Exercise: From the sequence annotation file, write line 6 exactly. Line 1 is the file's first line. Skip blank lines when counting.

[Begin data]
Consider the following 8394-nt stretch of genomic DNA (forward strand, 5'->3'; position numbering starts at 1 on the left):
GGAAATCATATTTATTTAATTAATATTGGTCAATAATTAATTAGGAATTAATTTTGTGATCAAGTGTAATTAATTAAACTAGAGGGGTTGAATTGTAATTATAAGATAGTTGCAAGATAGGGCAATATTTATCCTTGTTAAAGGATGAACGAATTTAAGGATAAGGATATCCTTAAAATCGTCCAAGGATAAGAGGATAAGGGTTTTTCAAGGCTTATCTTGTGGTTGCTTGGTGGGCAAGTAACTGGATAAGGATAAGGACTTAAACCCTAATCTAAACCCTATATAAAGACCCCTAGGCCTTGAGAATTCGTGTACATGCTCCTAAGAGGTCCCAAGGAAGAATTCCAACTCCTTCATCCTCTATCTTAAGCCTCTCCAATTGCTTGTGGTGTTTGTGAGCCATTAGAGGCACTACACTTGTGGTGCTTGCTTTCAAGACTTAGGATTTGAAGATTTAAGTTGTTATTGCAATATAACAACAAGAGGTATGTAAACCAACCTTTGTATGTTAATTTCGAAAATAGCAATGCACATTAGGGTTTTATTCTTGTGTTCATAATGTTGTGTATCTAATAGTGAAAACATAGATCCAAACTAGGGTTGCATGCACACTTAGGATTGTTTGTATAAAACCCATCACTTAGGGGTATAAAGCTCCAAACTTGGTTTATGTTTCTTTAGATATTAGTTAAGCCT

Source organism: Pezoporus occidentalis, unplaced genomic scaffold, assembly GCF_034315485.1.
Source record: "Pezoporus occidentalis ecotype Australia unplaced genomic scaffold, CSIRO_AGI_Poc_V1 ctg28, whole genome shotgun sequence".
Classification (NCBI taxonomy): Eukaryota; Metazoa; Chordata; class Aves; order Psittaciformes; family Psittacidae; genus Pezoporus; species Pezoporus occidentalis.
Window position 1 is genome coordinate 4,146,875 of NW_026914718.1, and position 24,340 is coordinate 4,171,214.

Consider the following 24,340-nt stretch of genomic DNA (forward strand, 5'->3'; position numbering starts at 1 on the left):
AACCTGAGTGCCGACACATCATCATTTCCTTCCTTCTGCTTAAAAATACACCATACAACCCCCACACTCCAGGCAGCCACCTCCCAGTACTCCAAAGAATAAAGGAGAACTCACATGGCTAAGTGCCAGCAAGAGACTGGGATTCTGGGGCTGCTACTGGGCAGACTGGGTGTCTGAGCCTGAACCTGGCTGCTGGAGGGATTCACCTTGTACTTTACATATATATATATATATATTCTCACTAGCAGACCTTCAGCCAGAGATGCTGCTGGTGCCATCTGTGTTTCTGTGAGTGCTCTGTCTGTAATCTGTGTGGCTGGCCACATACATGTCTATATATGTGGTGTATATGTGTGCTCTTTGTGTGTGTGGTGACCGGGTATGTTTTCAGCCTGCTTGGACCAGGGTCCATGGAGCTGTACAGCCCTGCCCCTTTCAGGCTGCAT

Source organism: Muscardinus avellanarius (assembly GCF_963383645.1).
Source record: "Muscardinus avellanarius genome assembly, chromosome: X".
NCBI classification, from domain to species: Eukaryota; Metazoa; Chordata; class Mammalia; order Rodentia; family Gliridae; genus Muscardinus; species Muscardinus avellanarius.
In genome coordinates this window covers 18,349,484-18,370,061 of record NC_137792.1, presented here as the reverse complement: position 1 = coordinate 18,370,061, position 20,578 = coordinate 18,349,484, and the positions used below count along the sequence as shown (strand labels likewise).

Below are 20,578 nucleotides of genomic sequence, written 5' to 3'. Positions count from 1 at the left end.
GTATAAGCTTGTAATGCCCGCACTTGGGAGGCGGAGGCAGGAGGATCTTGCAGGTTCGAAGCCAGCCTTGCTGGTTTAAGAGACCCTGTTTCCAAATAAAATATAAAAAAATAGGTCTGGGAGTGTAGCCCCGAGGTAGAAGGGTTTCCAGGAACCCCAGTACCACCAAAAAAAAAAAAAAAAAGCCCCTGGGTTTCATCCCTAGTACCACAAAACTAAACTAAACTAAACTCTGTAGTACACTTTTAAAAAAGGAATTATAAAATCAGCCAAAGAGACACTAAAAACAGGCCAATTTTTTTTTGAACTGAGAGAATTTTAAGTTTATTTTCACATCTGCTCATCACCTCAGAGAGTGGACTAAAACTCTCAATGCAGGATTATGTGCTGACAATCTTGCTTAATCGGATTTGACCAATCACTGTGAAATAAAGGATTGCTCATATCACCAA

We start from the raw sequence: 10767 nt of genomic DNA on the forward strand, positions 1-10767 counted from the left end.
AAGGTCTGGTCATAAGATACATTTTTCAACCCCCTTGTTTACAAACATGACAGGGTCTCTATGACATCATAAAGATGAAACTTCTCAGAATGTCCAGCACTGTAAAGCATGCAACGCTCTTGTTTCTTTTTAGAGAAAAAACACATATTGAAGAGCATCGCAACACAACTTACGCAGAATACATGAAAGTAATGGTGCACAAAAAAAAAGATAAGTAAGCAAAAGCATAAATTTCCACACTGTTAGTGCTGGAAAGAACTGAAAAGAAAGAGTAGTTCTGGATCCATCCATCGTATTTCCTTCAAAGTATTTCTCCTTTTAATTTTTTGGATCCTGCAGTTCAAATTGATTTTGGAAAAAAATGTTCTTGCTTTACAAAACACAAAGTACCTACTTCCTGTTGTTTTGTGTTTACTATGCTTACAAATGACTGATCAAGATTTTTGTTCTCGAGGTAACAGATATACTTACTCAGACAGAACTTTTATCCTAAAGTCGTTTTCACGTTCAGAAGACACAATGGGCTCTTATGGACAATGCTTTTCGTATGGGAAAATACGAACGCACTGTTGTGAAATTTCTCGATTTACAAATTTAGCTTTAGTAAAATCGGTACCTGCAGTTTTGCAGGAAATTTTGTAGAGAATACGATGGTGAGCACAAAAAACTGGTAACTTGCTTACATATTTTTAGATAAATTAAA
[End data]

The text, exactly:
Window position 1 is genome coordinate 4,146,875 of NW_026914718.1, and position 24,340 is coordinate 4,171,214.